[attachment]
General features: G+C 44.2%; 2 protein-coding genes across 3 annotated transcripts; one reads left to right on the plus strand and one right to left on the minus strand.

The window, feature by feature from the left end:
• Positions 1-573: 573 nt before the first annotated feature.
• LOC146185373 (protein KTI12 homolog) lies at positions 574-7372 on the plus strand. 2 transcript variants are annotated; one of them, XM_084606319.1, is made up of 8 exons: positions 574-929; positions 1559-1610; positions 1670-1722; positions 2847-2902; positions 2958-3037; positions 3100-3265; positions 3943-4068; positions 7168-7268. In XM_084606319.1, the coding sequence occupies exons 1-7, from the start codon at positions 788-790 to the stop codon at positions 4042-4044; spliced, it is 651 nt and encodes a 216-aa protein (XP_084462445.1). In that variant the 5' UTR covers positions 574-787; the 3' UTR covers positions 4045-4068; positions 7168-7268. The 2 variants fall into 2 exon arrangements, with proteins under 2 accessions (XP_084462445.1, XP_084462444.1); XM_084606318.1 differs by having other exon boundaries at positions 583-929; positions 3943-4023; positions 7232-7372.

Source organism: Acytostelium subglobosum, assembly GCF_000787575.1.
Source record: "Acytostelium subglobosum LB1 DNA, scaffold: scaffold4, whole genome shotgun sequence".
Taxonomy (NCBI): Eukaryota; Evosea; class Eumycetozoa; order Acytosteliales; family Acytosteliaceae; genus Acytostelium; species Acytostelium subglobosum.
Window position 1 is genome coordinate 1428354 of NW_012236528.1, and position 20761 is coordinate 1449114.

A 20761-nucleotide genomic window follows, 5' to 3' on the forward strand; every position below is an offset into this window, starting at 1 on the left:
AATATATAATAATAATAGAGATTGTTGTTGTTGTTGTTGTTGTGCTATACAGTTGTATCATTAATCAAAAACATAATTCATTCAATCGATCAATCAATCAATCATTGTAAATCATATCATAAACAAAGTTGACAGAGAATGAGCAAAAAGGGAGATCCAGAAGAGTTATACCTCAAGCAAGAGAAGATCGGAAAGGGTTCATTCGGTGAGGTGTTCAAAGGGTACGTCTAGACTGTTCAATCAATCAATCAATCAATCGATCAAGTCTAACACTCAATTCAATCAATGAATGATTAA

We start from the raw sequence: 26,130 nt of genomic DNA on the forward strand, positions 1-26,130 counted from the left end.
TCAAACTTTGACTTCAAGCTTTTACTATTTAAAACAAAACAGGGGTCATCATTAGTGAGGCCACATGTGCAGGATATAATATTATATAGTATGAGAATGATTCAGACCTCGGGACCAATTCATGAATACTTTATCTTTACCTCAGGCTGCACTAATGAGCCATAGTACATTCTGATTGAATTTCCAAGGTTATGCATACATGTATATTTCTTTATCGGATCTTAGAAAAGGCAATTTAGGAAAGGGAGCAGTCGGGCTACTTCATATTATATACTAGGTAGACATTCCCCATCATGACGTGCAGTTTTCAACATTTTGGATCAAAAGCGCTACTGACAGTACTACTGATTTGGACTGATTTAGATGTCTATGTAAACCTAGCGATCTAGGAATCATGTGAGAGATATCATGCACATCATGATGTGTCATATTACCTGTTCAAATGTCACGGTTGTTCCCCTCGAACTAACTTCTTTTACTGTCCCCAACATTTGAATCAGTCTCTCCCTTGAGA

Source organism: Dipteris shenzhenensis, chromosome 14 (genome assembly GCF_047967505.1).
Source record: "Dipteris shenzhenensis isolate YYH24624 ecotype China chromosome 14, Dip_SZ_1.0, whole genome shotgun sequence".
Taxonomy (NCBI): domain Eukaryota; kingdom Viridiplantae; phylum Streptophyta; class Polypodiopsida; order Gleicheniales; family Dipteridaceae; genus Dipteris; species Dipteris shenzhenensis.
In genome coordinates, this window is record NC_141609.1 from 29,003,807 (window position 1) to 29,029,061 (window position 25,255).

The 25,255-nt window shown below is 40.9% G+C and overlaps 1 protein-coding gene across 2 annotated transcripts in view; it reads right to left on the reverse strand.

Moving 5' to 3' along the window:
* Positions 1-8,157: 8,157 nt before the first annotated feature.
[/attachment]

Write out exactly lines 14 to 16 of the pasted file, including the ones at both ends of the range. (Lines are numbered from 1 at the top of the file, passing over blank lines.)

Source record: "Dipteris shenzhenensis isolate YYH24624 ecotype China chromosome 14, Dip_SZ_1.0, whole genome shotgun sequence".
Taxonomy (NCBI): domain Eukaryota; kingdom Viridiplantae; phylum Streptophyta; class Polypodiopsida; order Gleicheniales; family Dipteridaceae; genus Dipteris; species Dipteris shenzhenensis.
In genome coordinates, this window is record NC_141609.1 from 29,003,807 (window position 1) to 29,029,061 (window position 25,255).